12 Television Shows That Had The Worst Endings in The History of Finales

How many TV shows have you become hooked on, watched until the end, then walked away feeling disappointed or underwhelmed? A recent online post asks TV viewers to share their picks for TV shows with terrible endings. Here is what people said.

1. Grey's Anatomy

Grey's Anatomy Ellen Pompeo, Camilla Luddington
Image Credit: American Broadcasting Companies, Inc.

Grey's Anatomy hasn't ended, granted, but this show has dragged on for so long that it is akin to the slowest ending ever. “Please end Grey's Anatomy before it ends us,” agrees the first thread entrant. The series began in 2005 — this is either a testament to great screenwriting and production or a symptom of executives pushing a hit show too far.

2. Game of Thrones

game of thrones 2011
Image Credit: HBO Entertainment.

For the show that began with such promise and even maintained the quality for seven seasons, Game of Thrones‘ final season scarred us all. “I remember after that Battle of Winterfell episode,” comments one nonplussed fan, “Looking at my wife and going: ‘That's it? The Night King is just gone?'” Yes, friend, we all thought that too. At least we will always have the books.

3. Dexter

Dexter staring.
Image Credit: CBS Television Distribution.

“Let's bring our show back so we can do another ending,” begins a new thread member with more than a hint of mockery. “But this time, let's wipe away any sense of self-awareness from the main character and have him be basically a raving lunatic by the last few episodes.” I agree here. The sudden return of Dexter: New Blood for one season was a weird move, made even weirder by his sloppy character arc. To be fair, it was no worse than its last ending in Season 7.

4. Star Trek: Enterprise

Scott Bakula in Star Trek: Enterprise (2001)
Image Credit: Paramount Network Television.

“Hey, let's make the last episode a holodeck episode about two characters that aren't even in the show,” jokes a Trekkie. “Then, for the coup de grace, we can needlessly kill off someone at random.” While this is true, we must remember the show was canceled earlier than expected, leaving showrunners in a rush to complete everything in one season.

5. The 100

The 100 (2019) screen still.
Image Credit: Diyah Pera, The CW Network.

The 100. The whole last season was messed up,” says another ripped-off TV addict, “The show creator said he always knew where he wanted the show to end and then admitted later that they had gone past that point,” adds another. The show's plot went out of control in the final season. This is becoming a pattern. The TV executives strike again!

6. Supernatural

Supernatural Misha Collins, Jared Padalecki
Image Credit: The CW Network.

This show went on for years, but that is the problem. You can only milk so much out of a good premise before it goes into autopilot. “Supernatural definitely fell off,” says a thread critic. “It was like they were trying to wrap up as quickly as they could.” There were too many “filler” episodes in that final season.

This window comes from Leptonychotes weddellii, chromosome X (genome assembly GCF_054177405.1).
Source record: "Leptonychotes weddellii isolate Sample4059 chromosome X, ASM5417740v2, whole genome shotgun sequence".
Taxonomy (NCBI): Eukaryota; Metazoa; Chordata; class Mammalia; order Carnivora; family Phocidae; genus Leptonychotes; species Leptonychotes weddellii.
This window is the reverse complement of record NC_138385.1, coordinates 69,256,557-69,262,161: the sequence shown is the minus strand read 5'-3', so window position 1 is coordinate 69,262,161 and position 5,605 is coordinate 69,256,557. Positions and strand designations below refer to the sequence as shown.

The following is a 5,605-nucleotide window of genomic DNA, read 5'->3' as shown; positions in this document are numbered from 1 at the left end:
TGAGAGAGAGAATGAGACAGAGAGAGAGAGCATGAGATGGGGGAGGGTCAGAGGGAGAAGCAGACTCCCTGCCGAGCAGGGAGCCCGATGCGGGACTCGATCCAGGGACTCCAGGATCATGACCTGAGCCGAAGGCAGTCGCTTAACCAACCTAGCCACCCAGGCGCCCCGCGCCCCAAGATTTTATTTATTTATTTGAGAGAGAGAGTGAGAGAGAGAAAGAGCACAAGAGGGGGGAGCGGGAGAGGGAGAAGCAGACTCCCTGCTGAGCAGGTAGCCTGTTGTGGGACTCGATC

7. Seinfeld

Image Credit: Image Credit: NBC Universal.

Before you get upset, this is about shows' endings and not disparaging of Seinfeld, one of the greatest sitcoms ever created. “The finale to Seinfeld was poorly done,” reckons a comedy lover, “but because it was a sitcom, the bad finale didn't change the way that you watch the earlier episodes.” I personally loved Seinfeld‘s prison standup routine ending — “Hey, you've been great — see you in the cafeteria!”

8. Heroes

Hayden Panettiere, Danielle Savre, and Tiffany Hines in Heroes (2006)
Image Credit: NBC Studios.

“Save the cheerleader; save the world.” Who can forget the new millennium's promising superhero series — especially that incredible first season? It just tried too hard in the end, didn't it? “The original story was planned for one season,” concedes someone who stuck it out until the bitter end. “Just watch the first season and pretend the rest didn't happen.” Kind of like The Matrix, in a way.

9. The Last Man on Earth

Will Forte, Kristen Schaal, and Cleopatra Coleman in The Last Man on Earth (2015)
Image Credit: The Si Fi Company.

The Last Man on Earth: awesome show,” recalls the next commenter, “I didn't know they were [sic] getting canceled; left us with a major cliffhanger that was never resolved.” Sadly, this funny little show, whose title betrays its premise, suddenly became ‘the lost show on Earth.'

10. Killing Eve

Image Credit: IMG.

“Hearing about how some writers got ousted and how all the greatest scenes from the final season were improv from the leads,” asserts a nonplussed watcher. “Such a garbage end to what started as a fantastic series.” There is a reason Killing Eve nosedived after a strong first season: Phoebe Waller-Bridge is credited as the first season's writer.

11. Scrubs

Image Credit: Disney–ABC Domestic Television.

Several shows have been ruined by a reunion or surprise final season (see Dexter), and Scrubs is one of them. One fan describes their fury when the show “ended on a great high note with a goodbye to the main cast and crew, only to be brought back for a final season as a crappy spinoff disguised as Scrubs.” Nostalgia sells, though that doesn't mean it is always good.

12. Northern Exposure

Rob Morrow and Janine Turner in Northern Exposure (1990)
Image Credit: Universal Studios Home Entertainment.

The early '90s was an exciting new era for television. Widescreen aspect ratio had arrived, and TV shows had unbridled potential. Alaskan fish-out-of-water black comedy Northern Exposure was a Friday night fixture in my home growing up, but the final episode was weird. “Basically, the characters go to some cabin,” recalls a Gen-Xer. “For some reason, Maggie and Chris start dating, and Holling just grunts the whole episode.”

This thread inspired this post.

This article was produced and syndicated by Wealth of Geeks.